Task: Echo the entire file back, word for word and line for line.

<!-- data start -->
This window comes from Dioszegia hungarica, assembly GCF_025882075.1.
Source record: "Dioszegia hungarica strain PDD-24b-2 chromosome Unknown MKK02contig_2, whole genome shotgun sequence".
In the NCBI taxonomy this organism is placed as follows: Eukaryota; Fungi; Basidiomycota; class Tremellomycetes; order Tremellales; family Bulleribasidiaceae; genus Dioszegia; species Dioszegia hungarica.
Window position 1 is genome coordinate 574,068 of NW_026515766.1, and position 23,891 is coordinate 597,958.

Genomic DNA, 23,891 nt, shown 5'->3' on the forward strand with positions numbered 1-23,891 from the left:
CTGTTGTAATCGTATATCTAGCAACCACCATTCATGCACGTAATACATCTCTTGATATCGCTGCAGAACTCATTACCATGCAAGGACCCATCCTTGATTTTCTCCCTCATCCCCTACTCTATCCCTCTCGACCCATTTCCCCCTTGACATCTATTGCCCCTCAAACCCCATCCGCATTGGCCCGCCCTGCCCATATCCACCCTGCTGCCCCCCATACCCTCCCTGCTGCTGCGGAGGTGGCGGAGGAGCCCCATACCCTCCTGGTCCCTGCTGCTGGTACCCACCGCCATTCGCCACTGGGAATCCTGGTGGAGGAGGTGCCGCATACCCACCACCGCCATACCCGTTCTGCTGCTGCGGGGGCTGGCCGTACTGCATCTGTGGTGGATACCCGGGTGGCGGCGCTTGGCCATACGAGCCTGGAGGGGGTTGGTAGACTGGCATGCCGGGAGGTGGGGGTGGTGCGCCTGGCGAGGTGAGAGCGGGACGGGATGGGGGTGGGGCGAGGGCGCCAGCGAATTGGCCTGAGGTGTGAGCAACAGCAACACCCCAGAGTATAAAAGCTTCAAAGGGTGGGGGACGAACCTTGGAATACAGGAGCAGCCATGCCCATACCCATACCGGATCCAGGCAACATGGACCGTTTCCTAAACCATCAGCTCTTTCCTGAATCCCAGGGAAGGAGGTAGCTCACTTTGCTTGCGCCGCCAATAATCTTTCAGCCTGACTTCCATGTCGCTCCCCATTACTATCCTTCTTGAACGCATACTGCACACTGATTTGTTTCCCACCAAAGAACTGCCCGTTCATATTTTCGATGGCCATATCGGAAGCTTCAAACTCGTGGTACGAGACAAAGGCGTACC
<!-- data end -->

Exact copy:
This window comes from Dioszegia hungarica, assembly GCF_025882075.1.
Source record: "Dioszegia hungarica strain PDD-24b-2 chromosome Unknown MKK02contig_2, whole genome shotgun sequence".
In the NCBI taxonomy this organism is placed as follows: Eukaryota; Fungi; Basidiomycota; class Tremellomycetes; order Tremellales; family Bulleribasidiaceae; genus Dioszegia; species Dioszegia hungarica.
Window position 1 is genome coordinate 574,068 of NW_026515766.1, and position 23,891 is coordinate 597,958.

Genomic DNA, 23,891 nt, shown 5'->3' on the forward strand with positions numbered 1-23,891 from the left:
CTGTTGTAATCGTATATCTAGCAACCACCATTCATGCACGTAATACATCTCTTGATATCGCTGCAGAACTCATTACCATGCAAGGACCCATCCTTGATTTTCTCCCTCATCCCCTACTCTATCCCTCTCGACCCATTTCCCCCTTGACATCTATTGCCCCTCAAACCCCATCCGCATTGGCCCGCCCTGCCCATATCCACCCTGCTGCCCCCCATACCCTCCCTGCTGCTGCGGAGGTGGCGGAGGAGCCCCATACCCTCCTGGTCCCTGCTGCTGGTACCCACCGCCATTCGCCACTGGGAATCCTGGTGGAGGAGGTGCCGCATACCCACCACCGCCATACCCGTTCTGCTGCTGCGGGGGCTGGCCGTACTGCATCTGTGGTGGATACCCGGGTGGCGGCGCTTGGCCATACGAGCCTGGAGGGGGTTGGTAGACTGGCATGCCGGGAGGTGGGGGTGGTGCGCCTGGCGAGGTGAGAGCGGGACGGGATGGGGGTGGGGCGAGGGCGCCAGCGAATTGGCCTGAGGTGTGAGCAACAGCAACACCCCAGAGTATAAAAGCTTCAAAGGGTGGGGGACGAACCTTGGAATACAGGAGCAGCCATGCCCATACCCATACCGGATCCAGGCAACATGGACCGTTTCCTAAACCATCAGCTCTTTCCTGAATCCCAGGGAAGGAGGTAGCTCACTTTGCTTGCGCCGCCAATAATCTTTCAGCCTGACTTCCATGTCGCTCCCCATTACTATCCTTCTTGAACGCATACTGCACACTGATTTGTTTCCCACCAAAGAACTGCCCGTTCATATTTTCGATGGCCATATCGGAAGCTTCAAACTCGTGGTACGAGACAAAGGCGTACC